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American RobinRobin

Food and water will attract Robins to your yard.  Add the right trees and shrubs ,and the birds could nest in your backyard.

American Robins are a sign to many people that spring has arrived.  They are one of the most familiar birds to birdwatchers.  It is a treat to watch this red-breasted bird run, and hop around the lawn looking for worms or other insects.  You see them cock their head to one side and you know they have found a worm.

Identification - Pictures and Video

(Classification: Turdus migratorius)American Robin male

Robins have a dark gray back with dark stripes on a white throat.  Their bright red to orange breast makes them stick out.  The head and tail of the male are black.  The female is a little grayer, and not as brightly colored. 

Young birds will look the same except for a breast speckled with black spots.

Photos by Keith Lee.  The camera I use is the Canon EOS 40D.

The American Robin is the largest thrush in North America.  Adults are 9 to 10 inches.robin young

The bird was given the name Robin by the early settlers, who thought that, with its reddish breast, it resembled the English robin.

Song


Robins have a clear cheery sound with a number of songs, and calls.  Many people are familiar with their cheer up, cheer up sound.  They are one of the first birds to begin singing in the morning, and one of the last to be heard at night.  The male is the most vocal especially during courtship.  The territory or whisper song is a soft hisselly-hisselly sound.

American Robin song SoundAmerican Robin
American Robin song 2 Sound

The mating song of the male is accompanied by him displaying and lifting his tail higher than his head.

Photos by Keith Lee.  The camera I use is the Canon EOS 40D.

Habitat

American Robins can be seen in residential neighborhoods, parks, forests, and farmlands throughout much of the U.S. for most of the year.  In the fall and winter robins may gather into huge flocks of hundreds of birds.  Many robins move to woods where berry-producing trees and shrubs are common during winter.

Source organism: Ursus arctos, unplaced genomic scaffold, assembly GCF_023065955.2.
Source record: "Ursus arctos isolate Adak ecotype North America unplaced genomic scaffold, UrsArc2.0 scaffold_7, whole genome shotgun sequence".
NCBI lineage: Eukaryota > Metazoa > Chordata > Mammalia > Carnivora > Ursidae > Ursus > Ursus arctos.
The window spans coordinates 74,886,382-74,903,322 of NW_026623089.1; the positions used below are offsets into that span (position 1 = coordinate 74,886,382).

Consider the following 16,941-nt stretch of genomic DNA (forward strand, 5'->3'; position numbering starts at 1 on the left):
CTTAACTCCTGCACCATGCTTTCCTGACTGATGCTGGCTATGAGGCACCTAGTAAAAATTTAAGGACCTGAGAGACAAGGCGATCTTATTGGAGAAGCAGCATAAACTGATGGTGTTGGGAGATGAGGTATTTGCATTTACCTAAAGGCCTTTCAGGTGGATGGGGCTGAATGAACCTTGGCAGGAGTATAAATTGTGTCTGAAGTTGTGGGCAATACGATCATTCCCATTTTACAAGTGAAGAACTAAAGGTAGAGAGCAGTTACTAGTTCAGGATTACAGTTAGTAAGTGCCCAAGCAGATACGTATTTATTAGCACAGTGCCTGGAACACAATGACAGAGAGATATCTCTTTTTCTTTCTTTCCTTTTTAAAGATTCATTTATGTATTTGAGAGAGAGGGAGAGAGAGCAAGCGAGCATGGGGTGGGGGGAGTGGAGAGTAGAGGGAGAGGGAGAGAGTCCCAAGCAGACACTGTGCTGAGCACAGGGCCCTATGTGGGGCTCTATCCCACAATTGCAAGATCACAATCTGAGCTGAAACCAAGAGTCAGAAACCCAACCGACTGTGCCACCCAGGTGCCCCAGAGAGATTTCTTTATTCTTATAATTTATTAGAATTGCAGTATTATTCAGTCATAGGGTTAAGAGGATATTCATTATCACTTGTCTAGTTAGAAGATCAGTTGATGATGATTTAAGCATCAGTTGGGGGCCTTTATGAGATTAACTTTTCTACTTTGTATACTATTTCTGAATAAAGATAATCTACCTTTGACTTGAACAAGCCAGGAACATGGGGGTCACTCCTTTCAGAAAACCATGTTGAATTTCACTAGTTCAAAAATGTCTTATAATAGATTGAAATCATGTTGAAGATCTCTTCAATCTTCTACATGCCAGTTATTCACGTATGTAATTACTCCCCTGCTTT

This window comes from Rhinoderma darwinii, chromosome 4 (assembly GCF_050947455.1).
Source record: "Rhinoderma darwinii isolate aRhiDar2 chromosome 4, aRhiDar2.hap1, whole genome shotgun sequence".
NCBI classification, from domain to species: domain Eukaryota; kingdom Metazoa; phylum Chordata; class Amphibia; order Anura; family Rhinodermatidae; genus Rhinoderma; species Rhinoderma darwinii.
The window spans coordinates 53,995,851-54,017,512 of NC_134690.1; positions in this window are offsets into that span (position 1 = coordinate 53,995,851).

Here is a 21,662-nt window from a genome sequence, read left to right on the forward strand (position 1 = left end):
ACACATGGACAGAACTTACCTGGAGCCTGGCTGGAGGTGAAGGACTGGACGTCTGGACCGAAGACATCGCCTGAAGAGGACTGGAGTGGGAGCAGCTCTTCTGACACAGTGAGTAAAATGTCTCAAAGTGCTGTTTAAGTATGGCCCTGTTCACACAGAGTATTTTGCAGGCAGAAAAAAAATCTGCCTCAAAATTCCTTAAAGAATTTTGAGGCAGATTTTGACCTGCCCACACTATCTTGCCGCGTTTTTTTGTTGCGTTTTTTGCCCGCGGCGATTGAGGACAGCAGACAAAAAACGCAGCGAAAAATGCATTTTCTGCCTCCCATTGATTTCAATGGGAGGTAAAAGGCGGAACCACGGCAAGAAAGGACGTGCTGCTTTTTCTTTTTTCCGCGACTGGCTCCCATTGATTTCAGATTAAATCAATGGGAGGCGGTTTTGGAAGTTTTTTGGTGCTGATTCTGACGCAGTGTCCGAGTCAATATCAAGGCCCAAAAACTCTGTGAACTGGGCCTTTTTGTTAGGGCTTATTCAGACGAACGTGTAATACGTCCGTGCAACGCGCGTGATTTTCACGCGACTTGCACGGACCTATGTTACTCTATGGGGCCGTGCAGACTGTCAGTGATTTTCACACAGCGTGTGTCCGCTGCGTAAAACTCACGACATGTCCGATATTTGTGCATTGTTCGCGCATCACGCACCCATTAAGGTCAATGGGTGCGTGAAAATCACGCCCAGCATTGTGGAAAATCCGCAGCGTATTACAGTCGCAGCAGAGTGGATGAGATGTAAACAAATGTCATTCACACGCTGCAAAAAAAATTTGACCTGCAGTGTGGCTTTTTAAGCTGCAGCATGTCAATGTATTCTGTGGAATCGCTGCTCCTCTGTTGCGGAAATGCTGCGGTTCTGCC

Nesting and Breeding


During courtship the male feeds the female.  They also do gaping, where the males, and females approach each other and touch widely opened bills. Of course, there is much singing. 

The birds like to nest in open woodlands, grasslands with scattered trees, and your backyard.  Robins make a bulky nest of coarse grass, weeds, twigs, and mud lined with fine grass.  Breeding is in early April in the south to mid-may in the north. Females do most of the nest building.

You can find their nests in the forked branch of a tree or shrub, on the ledge of a building or cliff, or even on the ground.

Robin egg

There are usually 3 to 5 light blue eggs.  The female will incubate the eggs for 10 to 14 days, and then both parents will feed the young, which will leave the nest in 14 to 16 days.

See video below of American Robin hunting for food on the lawn. For other bird videos please visit our Youtube channel and subscribe or like our videos.

American Robn nest
Most videos on my site were taken with the Canon HG10 camcorder.

Food and Feeding

Robins eat mostly insects, fruits, berries, and earthworms.  Much of their foraging is on the ground but they also forage in trees.

How to attract Robins to your backyard

Water will attract robins and many other birds.  Robins love a birdbath, especially if there is running water, and they are fun to watch as they drink and bathe.  You will often see them under a sprinkler.
Here is great selection of bird baths and garden fountains.


Plat form feeders are good.  Robins will eat apples, grapes, other fruits, and suet.  They will also come to feeders with seeds, doughnuts, bread, peanut butter mixtures, and many other foods.

Natural food sources in your yard will attract them.  A damp lawn will have earthworms.  A pile of leaves or brush will have worms, and other insects they love such as caterpillars, grasshoppers, and beetle grubs.  A good way to supply an area for them to forage in is to use fall leaves as mulch in your flowerbeds.  Keep in mind that pesticides are harmful to birds.

Planting berry bushes, and fruit trees is a good idea because a large part of their diet is fleshy fruits and berries.  A yard with natural fruit sources will be returned to over and over.

Robins will use a nesting shelf to build their nest in. This shelf can be attached to the side of a barn, garage, or under the eaves of a house.  Since the female lines the nest with mud it is good to have a source such as a garden.

A nesting shelf can be made from three boards nailed together to form the floor, back, and roof of a house.  Make it about 7 inches by 8 inches wide, and 8 inches high.  Mount it in a shaded spot.  A good place is on the side of your house under overhanging eaves.

Roosting or resting in trees, is common for these birds.  Groups of roosting robins may contain twenty to a few hundred birds, especially in winter.  Roosting helps protect them from predators, and they will often roost with other birds such as starlings.  Robins are highly migratory birds and can often be seen in large flocks.

Check out Robin posters

For more on food and feeding click here.
For more on feeders click here.
To learn about other favorite birds click here.

 
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